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The Periclean Building Program

             "There was one measure above all which at once gave the greatest pleasure to the Athenians, adorned their city and created amazement among the rest of mankind, and which is today the sole testimony that the tales of the ancient power and glory of Greece are no mere fables.".
             (Plutarch, Pericles 12).
             The concept of beauty was first explored by the ancient Greeks, beauty being narrowly defined and a central concept to their quality of life. Their classical values stressed order and serenity. In 447 Pericles" building program, one of his greatest achievements was conceived with the objective of reconstructing and beautifying the Acropolis, which, upon return from the Athenian's triumph against the Persians at Plataea in 479 BC, was discovered to have been destroyed and its precious buildings laid to waste.
             Themistocles, Aristides and Kimon successively vied with each other in rebuilding the city. But Pericles surpassed them all. .
             Through its great naval alliance the city controlled an empire - Pericles now insisted his countrymen support him in constructing a city whose magnificence, architectural genius, and sheer brilliance would reflect the prestige of imperial Athens:.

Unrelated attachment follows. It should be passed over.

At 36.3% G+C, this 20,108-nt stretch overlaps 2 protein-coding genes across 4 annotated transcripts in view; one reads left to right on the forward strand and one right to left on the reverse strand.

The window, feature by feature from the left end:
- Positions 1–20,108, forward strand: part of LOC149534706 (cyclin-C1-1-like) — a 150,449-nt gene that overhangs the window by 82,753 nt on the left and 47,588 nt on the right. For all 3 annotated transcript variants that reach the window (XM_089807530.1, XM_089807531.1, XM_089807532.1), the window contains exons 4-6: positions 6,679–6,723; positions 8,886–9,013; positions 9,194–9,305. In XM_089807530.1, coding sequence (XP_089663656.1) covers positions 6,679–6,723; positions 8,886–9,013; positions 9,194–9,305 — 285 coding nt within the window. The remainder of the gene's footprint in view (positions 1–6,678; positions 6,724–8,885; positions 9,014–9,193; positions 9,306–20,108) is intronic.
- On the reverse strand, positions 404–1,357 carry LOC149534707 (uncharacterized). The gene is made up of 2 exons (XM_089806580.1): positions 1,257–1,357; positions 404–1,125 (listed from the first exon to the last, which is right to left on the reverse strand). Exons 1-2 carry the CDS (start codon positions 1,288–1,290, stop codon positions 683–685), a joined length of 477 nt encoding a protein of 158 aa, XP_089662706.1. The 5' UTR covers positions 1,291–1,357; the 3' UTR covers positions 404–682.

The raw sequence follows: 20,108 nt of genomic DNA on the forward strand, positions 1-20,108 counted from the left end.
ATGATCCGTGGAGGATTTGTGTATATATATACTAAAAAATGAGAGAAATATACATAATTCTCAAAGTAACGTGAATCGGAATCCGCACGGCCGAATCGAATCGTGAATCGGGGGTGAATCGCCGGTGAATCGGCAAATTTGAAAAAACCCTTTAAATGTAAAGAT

"All kinds of enterprises should be created which will provide an inspiration for every art, find employment for every hand. we must devote ourselves to acquiring things that will be the source of everlasting fame.".
             Pericles summoned a conference of all Greek states to consider the questions of rebuilding the Greek temples destroyed by the Persians. Athens decided to draw heavily on the reserves of the alliance for a magnificent building program centred on the Acropolis. In 447 work started on the temple later known as the Parthenon and on the gold statue of Athena (by Phidias), which it was to house; the Acropolis project was to include, among other things, a temple to Athena Nike and the Propylaea (started 437), the entrance gateway, far grander and more expensive than any previous Greek secular building.

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